Secondary Infertility: wanting another child

Providing support to a flower

Secondary Infertility: wanting another child

Did you know that 26% of New Zealanders experience infertility during their lifetime? Infertility is defined as not conceiving a pregnancy after at least 12 months of unprotected intercourse; or difficulty maintaining a pregnancy. It’s a staggering number and what isn’t often recognised is that many people experiencing infertility are already parents.

Secondary Infertility’ is the diagnosis given to people with infertility who already have one, or more, child. Causes of Secondary Infertility are many and varied. Sometimes there is a fairly minor infertility issue, such as slightly low sperm count, which has a greater impact than it did with the earlier pregnancy/pregnancies, due to the increased age of the woman and corresponding lower chance of conception per month.

‘Secondary Infertility’ is the diagnosis given to people with infertility who already have one, or more children. Causes of Secondary Infertility are often the same as for Primary Infertility. These causes are many and varied and can be attributed to the male or female or both. Examples of these include, PCOS, Endometriosis, diminished ovarian reserve, and low sperm count. Sometimes these issues are highlighted more the second time around due to an increase in age.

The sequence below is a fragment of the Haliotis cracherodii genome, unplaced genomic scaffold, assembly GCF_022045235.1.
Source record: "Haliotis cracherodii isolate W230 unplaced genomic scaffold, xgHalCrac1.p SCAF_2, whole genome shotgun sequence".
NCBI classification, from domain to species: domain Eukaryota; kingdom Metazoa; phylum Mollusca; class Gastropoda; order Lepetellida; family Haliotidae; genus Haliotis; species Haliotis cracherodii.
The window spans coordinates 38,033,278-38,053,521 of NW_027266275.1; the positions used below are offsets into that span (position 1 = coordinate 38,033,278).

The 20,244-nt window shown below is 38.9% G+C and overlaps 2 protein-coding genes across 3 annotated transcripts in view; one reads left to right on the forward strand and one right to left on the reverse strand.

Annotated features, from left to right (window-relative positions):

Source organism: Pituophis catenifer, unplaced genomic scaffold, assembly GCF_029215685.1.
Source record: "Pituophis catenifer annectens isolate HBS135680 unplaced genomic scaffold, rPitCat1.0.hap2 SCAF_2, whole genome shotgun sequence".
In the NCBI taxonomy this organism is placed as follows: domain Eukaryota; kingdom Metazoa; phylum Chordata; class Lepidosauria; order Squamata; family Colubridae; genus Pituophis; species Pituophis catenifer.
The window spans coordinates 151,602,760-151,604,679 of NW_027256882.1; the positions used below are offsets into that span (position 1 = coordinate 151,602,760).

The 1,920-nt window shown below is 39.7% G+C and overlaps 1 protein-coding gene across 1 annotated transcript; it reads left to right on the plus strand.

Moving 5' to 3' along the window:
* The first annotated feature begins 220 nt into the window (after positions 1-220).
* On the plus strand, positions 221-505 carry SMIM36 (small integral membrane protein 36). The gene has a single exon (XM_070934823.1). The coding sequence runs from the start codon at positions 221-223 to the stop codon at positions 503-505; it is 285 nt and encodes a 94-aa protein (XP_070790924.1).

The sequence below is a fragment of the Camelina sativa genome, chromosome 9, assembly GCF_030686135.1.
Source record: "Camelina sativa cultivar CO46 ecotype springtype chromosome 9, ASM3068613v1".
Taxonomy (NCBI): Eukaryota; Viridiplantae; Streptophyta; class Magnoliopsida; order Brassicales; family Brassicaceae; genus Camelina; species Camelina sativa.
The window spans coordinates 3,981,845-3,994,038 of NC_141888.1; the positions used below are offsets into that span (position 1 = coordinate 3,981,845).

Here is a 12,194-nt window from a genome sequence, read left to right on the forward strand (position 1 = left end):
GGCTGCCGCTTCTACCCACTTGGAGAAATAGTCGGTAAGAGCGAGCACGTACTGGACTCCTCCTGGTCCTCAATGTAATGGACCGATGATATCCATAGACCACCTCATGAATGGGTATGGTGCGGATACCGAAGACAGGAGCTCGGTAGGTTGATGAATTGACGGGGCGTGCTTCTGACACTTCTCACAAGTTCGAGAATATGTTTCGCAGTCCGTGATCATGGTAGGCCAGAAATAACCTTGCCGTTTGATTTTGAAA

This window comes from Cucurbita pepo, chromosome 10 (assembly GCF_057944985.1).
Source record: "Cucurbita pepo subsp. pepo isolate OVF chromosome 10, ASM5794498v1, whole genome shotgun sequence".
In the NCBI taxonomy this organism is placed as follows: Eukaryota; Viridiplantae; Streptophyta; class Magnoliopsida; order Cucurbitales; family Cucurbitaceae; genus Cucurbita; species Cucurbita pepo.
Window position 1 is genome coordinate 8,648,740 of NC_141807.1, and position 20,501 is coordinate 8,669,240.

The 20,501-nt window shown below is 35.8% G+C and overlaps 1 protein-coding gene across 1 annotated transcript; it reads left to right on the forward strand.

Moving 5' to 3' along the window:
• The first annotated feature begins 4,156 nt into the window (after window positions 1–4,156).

If the first child (or children) was conceived easily, the realisation that conceiving again may be difficult is often a total shock. Some people attempt to search for reason, and unfortunately self-blame is common, especially in women. Anger, resentment, anxiety and depression are also commonly experienced and this may be exacerbated by news of friends’ subsequent pregnancies, and the milestones of your child/children getting older.

Moreover, our society generally has less sympathy for people dealing with secondary infertility than primary infertility. There is immense grief in realising that the family you wished for may not be possible, and comments such as ‘At least you have one!’, although well intentioned, can be very hurtful.

What can you do?

  • Seek help, via your GP or a fertility clinic, if you have been trying-to-conceive for more than nine months if the woman is over 35; or if you’ve been trying for more than six months and the woman is over 40; or if you have reason to believe that your fertility may have been compromised (e.g. complications during earlier pregnancy or birth);

  • Ensure that your social network includes people with no children, or one child;

  • Recognise that women and men often show different emotional responses and may have quite different perspectives. Prioritise your relationship and ensure there is time when issues are able to be discussed; and also time where fertility is not discussed;

  • Recognise that infertility is one of life’s most stressful events. Prioritise self-care accordingly;

  • See a counsellor at a fertility clinic to help you navigate through this time; or 

  • Engage the support of Fertility NZ that is a registered charity dedicated to providing information, support and advocacy to people experiencing fertility issues.

You may also like

Reader Interactions

Leave a Reply

Your email address will not be published.